I strongly disagree with Donald Trump: I think Meryl Streep is the finest actress of her generation.
I also wish she hadn’t used her Golden Globes platform to become the latest Hollywood type to bash Donald Trump.
Whether it’s the cast of “Hamilton” or a celeb video urging obstruction of the new president or now the woman receiving the Cecil B. DeMille award, these performers are playing to their base. They seem to willfully reject the fact that we just had a hard-fought election and their preferred candidate lost.
More fundamentally, whether it’s actors or singers or NFL quarterbacks, I think the country is growing weary of political diatribes being injected into entertainment events. They have every right to speak out, of course, but to do it before a mass audience tuning in for an awards show feels a little bit like hijacking the event.
And, of course, if the president-elect responds, he’s depicted as a bully in liberal quarters. The banner headline in yesterday’s Huffington Post: “TRUMP LASHES OUT AT MERYL: ‘HILLARY LOVER.’”
Doesn’t “lash out” suggest you’re striking the first blow?
Now Streep was undeniably a Hillary Clinton supporter; she introduced her at the Democratic convention. And she’s hardly some empty-headed teenage pop idol. So she began with a defense of Hollywood, saying it was composed of people from across the country, like her home state of New Jersey.
Then came the not-naming-him-but-everyone-knows-who-I-mean part:
“There was one performance this year that stunned me,” she said. “It sank its hooks in my heart. Not because it was good. There was nothing good about it. But it was effective, and it did its job. It made its intended audience laugh and show their teeth.
“It was that moment when the person asking to sit in the most respected seat in our country imitated a disabled reporter. Someone he outranked in privilege, power and the capacity to fight back. It kind of broke my heart when I saw it. I still can’t get it out of my head because it wasn’t in a movie. It was real life.”
Streep was referring, obviously, to the accusation that Trump mocked disabled New York Times reporter Serge Kovaleski, who has limited use of his arms, after Kovaleski said an article he wrote after 9/11 did not support the claim that thousands of Muslims had celebrated on New Jersey rooftops. Trump denied that he was making fun of the reporter’s disability as he did a jerking-around imitation of him; it was not his finest hour.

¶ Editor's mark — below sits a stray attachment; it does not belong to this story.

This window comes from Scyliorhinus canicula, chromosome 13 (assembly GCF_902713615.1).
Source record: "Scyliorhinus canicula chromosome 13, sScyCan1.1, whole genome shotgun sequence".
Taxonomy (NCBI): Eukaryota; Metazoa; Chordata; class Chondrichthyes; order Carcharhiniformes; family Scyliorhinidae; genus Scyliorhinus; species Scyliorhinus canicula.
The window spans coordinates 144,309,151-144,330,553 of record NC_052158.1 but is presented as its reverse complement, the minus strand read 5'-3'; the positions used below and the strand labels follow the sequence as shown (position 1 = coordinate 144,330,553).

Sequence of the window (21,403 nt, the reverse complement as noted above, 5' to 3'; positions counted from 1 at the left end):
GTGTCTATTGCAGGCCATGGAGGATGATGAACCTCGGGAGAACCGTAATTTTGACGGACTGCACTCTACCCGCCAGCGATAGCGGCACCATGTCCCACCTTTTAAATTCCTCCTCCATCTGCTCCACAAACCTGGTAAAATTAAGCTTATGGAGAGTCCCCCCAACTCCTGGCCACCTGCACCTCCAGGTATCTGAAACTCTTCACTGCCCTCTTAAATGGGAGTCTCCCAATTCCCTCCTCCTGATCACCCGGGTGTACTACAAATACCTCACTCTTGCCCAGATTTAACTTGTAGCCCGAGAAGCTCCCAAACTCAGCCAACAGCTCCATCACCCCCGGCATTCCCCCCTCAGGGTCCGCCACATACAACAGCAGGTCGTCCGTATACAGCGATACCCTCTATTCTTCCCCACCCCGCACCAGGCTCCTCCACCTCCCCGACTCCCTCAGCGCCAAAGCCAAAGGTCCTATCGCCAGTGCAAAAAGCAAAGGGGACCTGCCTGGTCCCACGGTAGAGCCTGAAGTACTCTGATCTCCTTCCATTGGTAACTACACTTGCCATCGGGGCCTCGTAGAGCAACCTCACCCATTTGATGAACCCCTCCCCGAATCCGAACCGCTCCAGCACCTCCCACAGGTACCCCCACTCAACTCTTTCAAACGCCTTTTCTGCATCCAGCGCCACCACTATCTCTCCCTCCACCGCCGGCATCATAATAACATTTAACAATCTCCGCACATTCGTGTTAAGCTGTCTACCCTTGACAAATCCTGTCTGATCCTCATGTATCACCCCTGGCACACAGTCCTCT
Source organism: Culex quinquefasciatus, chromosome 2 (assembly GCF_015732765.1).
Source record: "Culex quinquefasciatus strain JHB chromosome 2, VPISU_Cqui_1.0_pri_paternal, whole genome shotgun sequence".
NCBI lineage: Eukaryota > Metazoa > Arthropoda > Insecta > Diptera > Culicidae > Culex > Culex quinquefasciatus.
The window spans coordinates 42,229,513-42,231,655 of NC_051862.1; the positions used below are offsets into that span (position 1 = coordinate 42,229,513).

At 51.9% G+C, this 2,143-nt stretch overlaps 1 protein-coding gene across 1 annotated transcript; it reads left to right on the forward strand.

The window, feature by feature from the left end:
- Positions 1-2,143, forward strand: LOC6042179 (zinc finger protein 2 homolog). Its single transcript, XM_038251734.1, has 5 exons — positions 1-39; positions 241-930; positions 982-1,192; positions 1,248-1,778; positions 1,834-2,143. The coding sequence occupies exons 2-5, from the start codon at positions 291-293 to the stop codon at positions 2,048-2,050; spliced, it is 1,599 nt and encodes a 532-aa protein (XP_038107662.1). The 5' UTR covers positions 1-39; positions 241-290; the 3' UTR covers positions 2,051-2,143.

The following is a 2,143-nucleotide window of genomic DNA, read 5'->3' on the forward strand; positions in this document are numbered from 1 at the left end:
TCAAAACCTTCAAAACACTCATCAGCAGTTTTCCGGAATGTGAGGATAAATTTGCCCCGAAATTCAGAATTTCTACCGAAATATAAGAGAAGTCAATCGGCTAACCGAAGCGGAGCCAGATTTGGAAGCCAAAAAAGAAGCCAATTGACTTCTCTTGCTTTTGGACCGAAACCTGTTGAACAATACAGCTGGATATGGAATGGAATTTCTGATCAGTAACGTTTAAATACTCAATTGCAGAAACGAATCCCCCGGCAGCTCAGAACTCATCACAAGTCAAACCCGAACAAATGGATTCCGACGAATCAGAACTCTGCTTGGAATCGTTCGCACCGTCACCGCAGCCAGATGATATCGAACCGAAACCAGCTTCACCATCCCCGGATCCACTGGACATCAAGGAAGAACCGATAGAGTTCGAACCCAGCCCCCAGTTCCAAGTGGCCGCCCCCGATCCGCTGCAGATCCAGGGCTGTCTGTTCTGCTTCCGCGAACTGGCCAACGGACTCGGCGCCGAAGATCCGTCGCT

Streep revived the 2015 episode to paint a dark portrait of Trump: “And this instinct to humiliate, when it’s modeled by someone in the public platform, by someone powerful, it filters down into everybody’s life, ’cause it kind of gives permission for other people to do the same thing.”
Trump, not one to let such attacks pass, tweeted that Streep is “one of the most overrated actresses in Hollywood” and “a Hillary flunky who lost big.” In a late-night phone call with a New York Times reporter, Trump said he wasn’t surprised at being chastised by “liberal movie people,” adding: “I was never mocking anyone. I was calling into question a reporter who had gotten nervous because he had changed his story.”
Streep also had a message for the media: “We need the principled press to hold power to account, to call him on the carpet for every outrage.”
Now I fully endorse the first part, about the press holding politicians accountable. The second part--"every outrage"--is obviously a partisan slam that assumes there will be endless outrages.
I’d offer a brief reminder that Trump hasn’t even taken office yet. Are we looking at four years in which most of the entertainment community—and part of the media—will entrench themselves in an anti-Trump opposition camp?
Imagine the Golden Globes of 2009, if, say, Phil Robertson of someone from "Duck Dynasty" had used the occasion to rip Barack Obama. Wouldn't there be howls of media outrage about how inappropriate that was? Yet I haven't seen much of that in the press when it comes to Streep.
I guess the notion of giving a new president a chance, whether you supported him or not, is hopelessly quaint. I didn’t like it any better when some conservatives dug into immediate opposition against Obama and vowed to “take our country back,” as if he hadn’t been properly elected in 2008.
The Streep story has gone viral, deflecting attention from the spate of Trump nominees getting their confirmation hearings this week. Mitch McConnell has been noting that the Republicans cooperated in confirming seven Obama nominees as he took office, but conveniently forgetting his demand that they first had to submit their financial disclosures, which he has now dropped.
Meryl Streep knows how to give a great performance. It’s too bad she was only playing to half her audience, the part that voted against Trump.